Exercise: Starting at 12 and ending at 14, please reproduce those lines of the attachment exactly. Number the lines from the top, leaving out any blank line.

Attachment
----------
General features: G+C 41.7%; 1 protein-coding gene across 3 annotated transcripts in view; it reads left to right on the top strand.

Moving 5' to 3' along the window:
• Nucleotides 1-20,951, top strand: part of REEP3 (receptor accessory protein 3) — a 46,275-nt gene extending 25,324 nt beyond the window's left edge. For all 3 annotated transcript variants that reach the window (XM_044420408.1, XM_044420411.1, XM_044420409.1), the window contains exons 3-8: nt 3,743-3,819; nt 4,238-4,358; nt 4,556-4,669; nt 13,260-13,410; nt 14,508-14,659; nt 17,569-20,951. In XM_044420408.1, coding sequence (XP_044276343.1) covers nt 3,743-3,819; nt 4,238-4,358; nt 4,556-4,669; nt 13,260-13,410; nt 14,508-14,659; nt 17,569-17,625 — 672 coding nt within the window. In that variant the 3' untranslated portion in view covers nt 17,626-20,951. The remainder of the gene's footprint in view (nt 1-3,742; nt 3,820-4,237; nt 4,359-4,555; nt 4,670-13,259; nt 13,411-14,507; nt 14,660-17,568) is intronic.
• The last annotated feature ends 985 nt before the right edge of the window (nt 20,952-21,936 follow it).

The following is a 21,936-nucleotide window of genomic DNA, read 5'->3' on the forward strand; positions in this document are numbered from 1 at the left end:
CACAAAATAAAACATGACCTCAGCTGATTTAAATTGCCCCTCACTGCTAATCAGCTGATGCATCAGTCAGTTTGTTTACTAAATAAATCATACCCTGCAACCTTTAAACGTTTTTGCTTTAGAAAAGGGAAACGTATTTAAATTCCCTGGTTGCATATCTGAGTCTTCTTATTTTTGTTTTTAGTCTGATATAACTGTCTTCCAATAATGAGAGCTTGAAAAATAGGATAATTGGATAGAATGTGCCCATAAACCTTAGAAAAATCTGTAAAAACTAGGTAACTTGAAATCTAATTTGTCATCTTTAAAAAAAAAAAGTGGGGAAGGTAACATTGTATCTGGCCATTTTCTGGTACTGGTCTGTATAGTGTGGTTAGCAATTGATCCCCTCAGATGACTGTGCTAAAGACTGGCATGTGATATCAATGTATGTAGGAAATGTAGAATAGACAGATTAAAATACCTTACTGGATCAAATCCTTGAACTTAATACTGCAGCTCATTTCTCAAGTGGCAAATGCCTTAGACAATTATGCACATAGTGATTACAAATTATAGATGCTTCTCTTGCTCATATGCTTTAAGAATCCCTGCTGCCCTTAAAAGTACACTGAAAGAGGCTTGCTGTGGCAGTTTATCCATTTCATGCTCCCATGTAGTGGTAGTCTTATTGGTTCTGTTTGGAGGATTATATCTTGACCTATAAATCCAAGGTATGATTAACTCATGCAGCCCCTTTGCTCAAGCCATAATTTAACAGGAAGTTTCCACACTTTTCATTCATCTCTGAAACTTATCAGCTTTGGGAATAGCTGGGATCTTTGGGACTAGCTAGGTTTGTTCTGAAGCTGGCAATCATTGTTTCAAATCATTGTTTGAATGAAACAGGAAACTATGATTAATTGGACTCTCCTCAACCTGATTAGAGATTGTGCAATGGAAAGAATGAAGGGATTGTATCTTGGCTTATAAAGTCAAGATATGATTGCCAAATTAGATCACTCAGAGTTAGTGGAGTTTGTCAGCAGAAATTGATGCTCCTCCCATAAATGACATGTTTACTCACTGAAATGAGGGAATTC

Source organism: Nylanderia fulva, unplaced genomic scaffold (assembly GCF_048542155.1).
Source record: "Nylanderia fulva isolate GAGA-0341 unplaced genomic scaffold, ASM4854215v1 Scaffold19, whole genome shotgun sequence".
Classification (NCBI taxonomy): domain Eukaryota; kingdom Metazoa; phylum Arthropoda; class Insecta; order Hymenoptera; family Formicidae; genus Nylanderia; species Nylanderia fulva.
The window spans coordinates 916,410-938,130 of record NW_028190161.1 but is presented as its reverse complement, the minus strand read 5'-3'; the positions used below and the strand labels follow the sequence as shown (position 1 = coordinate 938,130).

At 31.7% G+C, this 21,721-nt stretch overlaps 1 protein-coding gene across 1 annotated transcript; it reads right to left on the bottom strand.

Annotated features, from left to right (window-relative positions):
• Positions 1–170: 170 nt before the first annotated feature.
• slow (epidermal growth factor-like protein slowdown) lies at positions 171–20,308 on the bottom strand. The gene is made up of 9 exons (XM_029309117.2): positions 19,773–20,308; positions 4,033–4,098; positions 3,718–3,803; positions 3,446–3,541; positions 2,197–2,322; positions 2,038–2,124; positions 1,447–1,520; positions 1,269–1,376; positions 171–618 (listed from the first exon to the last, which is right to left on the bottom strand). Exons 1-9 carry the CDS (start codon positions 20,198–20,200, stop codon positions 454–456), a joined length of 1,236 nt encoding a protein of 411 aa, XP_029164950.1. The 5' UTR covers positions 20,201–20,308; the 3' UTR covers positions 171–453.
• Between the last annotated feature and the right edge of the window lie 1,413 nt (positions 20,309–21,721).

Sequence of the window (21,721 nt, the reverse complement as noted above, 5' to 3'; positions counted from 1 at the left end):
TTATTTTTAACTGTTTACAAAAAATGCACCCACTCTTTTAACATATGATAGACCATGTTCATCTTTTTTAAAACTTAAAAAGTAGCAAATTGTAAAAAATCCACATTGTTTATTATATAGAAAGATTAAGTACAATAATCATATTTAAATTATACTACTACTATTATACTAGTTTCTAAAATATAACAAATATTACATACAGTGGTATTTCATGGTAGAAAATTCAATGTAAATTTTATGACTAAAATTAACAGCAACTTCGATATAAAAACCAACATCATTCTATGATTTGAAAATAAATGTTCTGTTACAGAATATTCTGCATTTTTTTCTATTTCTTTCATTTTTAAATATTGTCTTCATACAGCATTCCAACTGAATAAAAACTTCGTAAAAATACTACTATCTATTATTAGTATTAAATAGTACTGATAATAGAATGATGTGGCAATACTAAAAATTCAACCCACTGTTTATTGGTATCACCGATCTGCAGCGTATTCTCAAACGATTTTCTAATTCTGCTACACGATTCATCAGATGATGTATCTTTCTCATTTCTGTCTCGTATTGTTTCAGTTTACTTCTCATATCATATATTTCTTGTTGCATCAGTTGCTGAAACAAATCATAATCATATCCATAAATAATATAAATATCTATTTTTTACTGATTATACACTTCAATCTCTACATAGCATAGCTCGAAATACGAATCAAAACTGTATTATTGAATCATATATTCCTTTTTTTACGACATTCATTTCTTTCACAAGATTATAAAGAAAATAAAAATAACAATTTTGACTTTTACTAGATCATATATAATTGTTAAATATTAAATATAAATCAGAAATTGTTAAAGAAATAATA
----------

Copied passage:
Annotated features, from left to right (window-relative positions):
• Positions 1–170: 170 nt before the first annotated feature.
• slow (epidermal growth factor-like protein slowdown) lies at positions 171–20,308 on the bottom strand. The gene is made up of 9 exons (XM_029309117.2): positions 19,773–20,308; positions 4,033–4,098; positions 3,718–3,803; positions 3,446–3,541; positions 2,197–2,322; positions 2,038–2,124; positions 1,447–1,520; positions 1,269–1,376; positions 171–618 (listed from the first exon to the last, which is right to left on the bottom strand). Exons 1-9 carry the CDS (start codon positions 20,198–20,200, stop codon positions 454–456), a joined length of 1,236 nt encoding a protein of 411 aa, XP_029164950.1. The 5' UTR covers positions 20,201–20,308; the 3' UTR covers positions 171–453.